When I reported the appointment of Sir John Dyson to the Supreme Court last month, I asked why he had not been given the honorary title of “Lord”. The answer, I’m told is Jack Straw.
A word of explanation for new readers: it is well understood that new members of the Supreme Court do not receive peerages, unlike their colleagues who were previously law lords. Those judges retain their peerages but are disqualified from sitting or voting in the House of Lords while holding office (see section 137 of the Constitutional Reform Act 2005, which also bans the current Lord Chief Justice and the Master of the Rolls from taking part in Lords debates — though the government seems not to have intended this).
Long ago, it was proposed that judges appointed direct to the Supreme Court – who would not normally have peerages – should be given the honorary title of “Lord”. This would put them in the same position as members of the Court of Session in Scotland. These judges do not receive knighthoods on appointment — unlike their counterparts in the rest of the United Kingdom — but are known as “Lord” or “Lady” despite not having peerages.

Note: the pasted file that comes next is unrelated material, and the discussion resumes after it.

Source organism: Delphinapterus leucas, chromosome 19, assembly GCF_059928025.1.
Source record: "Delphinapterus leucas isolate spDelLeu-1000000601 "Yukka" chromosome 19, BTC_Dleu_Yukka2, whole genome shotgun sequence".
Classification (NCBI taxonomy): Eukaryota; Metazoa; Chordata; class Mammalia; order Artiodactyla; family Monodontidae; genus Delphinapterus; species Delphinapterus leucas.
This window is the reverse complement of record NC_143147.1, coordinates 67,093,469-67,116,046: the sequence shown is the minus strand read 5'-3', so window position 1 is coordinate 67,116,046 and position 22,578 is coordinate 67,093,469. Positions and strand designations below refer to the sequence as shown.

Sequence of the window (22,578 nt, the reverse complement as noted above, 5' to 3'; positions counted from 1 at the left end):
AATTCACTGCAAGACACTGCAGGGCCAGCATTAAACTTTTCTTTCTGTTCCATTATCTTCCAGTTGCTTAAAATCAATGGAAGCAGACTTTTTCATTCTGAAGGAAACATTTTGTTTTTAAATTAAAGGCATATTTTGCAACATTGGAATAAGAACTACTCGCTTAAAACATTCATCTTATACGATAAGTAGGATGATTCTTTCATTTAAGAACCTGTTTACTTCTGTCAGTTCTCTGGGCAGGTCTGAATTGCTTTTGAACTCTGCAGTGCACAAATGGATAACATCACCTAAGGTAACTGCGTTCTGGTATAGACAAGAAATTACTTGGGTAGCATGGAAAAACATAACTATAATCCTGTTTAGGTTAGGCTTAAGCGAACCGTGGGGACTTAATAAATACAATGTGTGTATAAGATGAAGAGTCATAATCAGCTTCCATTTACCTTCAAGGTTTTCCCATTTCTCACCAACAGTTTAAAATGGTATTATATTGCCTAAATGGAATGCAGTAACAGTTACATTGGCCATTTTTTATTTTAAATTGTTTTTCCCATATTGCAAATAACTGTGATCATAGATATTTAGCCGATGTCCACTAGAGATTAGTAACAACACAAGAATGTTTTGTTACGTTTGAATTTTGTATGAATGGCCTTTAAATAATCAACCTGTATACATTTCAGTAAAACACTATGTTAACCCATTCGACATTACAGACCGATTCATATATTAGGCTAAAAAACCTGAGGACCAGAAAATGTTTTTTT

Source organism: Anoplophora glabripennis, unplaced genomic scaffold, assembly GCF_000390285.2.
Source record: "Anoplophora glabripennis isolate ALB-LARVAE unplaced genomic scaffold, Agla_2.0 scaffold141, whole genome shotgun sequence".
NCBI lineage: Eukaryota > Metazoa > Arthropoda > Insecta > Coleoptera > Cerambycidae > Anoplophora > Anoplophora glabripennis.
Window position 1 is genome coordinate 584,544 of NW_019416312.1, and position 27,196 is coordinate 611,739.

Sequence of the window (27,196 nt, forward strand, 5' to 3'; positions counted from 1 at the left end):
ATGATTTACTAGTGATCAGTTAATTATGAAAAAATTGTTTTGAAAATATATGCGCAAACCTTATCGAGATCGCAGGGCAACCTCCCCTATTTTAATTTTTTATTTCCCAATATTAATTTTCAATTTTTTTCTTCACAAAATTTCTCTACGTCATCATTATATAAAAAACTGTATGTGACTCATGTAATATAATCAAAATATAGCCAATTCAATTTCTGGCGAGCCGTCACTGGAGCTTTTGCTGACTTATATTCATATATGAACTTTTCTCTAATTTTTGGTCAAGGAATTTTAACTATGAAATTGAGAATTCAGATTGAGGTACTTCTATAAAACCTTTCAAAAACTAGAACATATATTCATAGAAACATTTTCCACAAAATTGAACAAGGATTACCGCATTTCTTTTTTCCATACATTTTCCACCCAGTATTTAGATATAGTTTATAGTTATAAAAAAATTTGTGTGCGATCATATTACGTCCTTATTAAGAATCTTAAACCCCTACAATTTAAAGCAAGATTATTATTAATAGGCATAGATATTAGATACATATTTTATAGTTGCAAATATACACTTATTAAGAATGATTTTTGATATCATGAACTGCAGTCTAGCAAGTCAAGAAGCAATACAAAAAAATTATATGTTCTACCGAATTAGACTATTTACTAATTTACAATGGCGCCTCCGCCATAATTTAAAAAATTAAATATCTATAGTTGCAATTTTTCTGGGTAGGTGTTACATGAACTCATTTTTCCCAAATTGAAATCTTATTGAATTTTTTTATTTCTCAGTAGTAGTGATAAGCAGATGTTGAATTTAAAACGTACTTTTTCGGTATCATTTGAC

The last I heard of this proposal was that it was “awaiting approval from the Palace”. Since the Queen acts on the advice of her ministers, we must assume that the failure to award Sir John Dyson the honorary title of Lord is the fault of the Lord Chancellor, Jack Straw. That is certainly the view of the Supreme Court judges.
Why has Straw blocked Dyson’s honour? Why did he block the appointment of Sir Nicholas Wall as president of the High Court Family Division until the last possible moment? Why is he blocking the process of appointing new members of the Court of Appeal to replace them? Nobody knows. As far as Dyson is concerned, Straw can’t even claim to be saving money.
But the Supreme Court judges are not happy with the idea that one of their number should have apparently inferior status to those senior to him — and to the next Scottish judge who will be junior to him. It will take 15 years before there is no member of the court with a peerage left.
I’m told the judges are now thinking of using he clumsy title “Justice of the Supreme Court” instead of “Lord” or “Lady” if there is no other way of avoiding the perceived inequality. That would be a pity — and will never catch on. Let us hope that the incoming Lord Chancellor, even if it is still Jack Straw, has the sense to sort this out.